I was reading a coding horror post on JavaScript which went over how it was popular, how it can to be and the troubles which it faces in the future. I reflected on this point of view thinking a language's success can have very little to do with itself. JavaScript is no SmallTalk when it comes to languages an one could argue it just a child of previous modern day languages. That said I'm not that interested in new language features being added to JavaScript but would really like to see new deployment formats. The inline JavaScript or HTML script tag include element are to focused around the HTML document. A clean separation between layout and code should be created as to prevent and control JavaScript execution. It is far to easy to include JavaScript libraries and too easy for conflicts to occur until it is too late.

I would like to see a compiled format for the language which is sandboxed so you can be sure no one else overwrite a feature. Something like the SWF format would ideal as you have a lot more control over the binary. I know a lot of js files are minifyed and sent compressed via the web server but that gives you no control over the internals.

Also it would be great nice to see a new HTML feature designed around JavaScript which is being run. So you could state any restrictions on the code which is running. This would look at bring HTML applications inline with other apps that are built complied for deployment on other platforms such as iOS and Andriod.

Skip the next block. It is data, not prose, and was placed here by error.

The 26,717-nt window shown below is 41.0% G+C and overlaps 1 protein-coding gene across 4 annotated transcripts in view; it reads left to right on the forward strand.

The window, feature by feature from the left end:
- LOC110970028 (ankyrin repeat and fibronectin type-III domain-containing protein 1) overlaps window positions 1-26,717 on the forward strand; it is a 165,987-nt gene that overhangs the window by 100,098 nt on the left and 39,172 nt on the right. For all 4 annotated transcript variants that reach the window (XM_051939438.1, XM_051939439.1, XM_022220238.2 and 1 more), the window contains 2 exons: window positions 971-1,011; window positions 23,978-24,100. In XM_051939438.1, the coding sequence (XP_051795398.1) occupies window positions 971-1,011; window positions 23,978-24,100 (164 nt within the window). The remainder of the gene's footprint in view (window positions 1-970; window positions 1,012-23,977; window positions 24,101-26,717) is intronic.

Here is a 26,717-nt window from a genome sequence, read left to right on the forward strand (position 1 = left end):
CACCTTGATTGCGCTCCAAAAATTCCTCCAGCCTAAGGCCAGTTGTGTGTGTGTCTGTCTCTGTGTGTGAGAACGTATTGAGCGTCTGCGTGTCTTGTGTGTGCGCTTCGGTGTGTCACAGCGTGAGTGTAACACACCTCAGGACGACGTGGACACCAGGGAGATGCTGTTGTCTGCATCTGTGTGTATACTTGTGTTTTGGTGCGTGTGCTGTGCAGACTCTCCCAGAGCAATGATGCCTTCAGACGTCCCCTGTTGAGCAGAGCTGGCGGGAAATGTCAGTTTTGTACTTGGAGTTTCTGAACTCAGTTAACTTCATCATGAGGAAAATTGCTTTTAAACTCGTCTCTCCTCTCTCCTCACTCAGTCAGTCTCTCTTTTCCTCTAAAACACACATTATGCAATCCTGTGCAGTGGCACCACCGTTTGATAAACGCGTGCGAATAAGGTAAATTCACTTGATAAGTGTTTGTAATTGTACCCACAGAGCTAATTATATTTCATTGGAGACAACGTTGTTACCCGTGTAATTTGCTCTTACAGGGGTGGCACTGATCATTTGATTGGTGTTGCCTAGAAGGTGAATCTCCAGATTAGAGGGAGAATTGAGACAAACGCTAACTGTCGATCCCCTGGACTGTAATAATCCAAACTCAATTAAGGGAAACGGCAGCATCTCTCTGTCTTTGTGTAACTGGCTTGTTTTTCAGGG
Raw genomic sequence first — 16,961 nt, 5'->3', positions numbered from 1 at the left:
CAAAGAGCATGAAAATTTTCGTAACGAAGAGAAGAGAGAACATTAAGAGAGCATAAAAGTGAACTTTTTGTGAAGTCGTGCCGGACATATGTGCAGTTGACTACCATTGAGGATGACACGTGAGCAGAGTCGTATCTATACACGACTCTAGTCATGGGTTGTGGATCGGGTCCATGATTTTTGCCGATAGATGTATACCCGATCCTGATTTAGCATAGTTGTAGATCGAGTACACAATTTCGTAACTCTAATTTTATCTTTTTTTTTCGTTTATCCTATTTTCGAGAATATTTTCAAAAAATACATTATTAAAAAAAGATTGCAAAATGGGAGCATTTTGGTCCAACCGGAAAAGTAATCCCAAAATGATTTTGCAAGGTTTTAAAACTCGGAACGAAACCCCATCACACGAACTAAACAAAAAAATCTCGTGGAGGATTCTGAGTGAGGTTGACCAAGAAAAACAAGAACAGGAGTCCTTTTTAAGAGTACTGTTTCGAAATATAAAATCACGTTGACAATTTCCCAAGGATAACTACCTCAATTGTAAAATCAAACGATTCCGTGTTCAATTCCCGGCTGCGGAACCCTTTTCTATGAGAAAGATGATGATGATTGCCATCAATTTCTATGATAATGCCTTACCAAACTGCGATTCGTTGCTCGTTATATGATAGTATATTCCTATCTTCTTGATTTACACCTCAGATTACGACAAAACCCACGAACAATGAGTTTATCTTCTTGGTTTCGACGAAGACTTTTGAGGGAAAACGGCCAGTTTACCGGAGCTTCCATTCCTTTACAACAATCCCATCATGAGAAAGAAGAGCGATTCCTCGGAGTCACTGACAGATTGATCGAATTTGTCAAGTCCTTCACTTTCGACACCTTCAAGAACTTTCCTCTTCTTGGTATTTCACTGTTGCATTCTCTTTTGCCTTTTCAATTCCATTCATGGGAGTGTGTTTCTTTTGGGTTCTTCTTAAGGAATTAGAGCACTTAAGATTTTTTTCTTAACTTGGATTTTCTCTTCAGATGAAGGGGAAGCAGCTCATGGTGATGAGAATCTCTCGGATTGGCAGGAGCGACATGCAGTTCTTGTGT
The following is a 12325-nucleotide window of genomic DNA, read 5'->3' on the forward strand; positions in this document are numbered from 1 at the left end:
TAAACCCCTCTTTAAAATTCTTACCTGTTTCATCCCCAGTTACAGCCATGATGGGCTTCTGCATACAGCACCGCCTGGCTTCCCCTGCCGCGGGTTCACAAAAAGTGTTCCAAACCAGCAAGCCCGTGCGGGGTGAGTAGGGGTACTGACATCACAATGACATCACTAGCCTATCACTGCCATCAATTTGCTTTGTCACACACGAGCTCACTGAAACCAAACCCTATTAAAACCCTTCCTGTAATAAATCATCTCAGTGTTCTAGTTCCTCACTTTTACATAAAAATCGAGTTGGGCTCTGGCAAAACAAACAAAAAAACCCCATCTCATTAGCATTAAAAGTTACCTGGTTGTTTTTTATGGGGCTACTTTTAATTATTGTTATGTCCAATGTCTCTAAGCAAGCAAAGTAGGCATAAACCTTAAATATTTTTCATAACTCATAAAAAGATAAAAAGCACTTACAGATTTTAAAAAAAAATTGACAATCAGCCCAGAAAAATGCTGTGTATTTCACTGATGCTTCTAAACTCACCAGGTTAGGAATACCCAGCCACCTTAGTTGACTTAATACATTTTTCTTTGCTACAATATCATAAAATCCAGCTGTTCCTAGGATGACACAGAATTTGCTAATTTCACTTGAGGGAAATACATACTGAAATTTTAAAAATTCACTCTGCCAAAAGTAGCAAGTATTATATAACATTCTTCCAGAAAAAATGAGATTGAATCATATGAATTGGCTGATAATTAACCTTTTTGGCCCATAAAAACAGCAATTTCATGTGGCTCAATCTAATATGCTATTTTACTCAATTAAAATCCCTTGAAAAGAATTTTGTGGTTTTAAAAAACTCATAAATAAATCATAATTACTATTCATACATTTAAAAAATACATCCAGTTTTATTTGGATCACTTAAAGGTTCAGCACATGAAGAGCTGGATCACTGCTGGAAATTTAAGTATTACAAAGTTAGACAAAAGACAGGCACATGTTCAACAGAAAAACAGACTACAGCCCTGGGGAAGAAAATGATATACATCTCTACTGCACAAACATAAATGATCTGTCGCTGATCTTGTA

Even though I dread the thought of HTML, CSS, & JavaScript being the base of modern applications that doesn't mean it will not happen. With web developers now pushing the HTML platform pass some document format syntax and to the base of applications we should expect it to grow as well.

Saturday, May 14, 2011

New tech but lack of tooling

I was flicked an email to the rome interactive music video. I was not sure what to expect but I was most impressed by it. This really is a great showcase of the mixing HTML5 and WebGL. The music was really cool... might even get myself a copy of the single/album . But once I had played it a couple of times through I was thinking exactly how easy is this? Changing pixels on the screen is one thing but how fast did it take them to do it?

My experiences with JavaScript is one of a love hate relationship... but I'll leave that for another post. So I was wondering how did they generate all the JavaScript files for the models etc. It's cool to have something that can play/run it but how about something productive to generate it? I was hoping the behind the scenes tech vid would shed some light on this but it didn't... other than going on about WebGL and HTML5. As a developer at heart I want to know how hard was it? Like really, how hard it was? It is really cool that you can do this but having something render your vision is one thing... how you create it in a form to render it is what interests me. Which really comes down to tooling.

Time will tell if this is just one cool example/demo application of these techs destined for history or is there a larger movement out there with tooling to follow? At the end of the day I'm always thinking about productivity and great tools make great techs hum. So for the meantime I wait an see what great tooling comes out on top for creating such visionary pieces of work.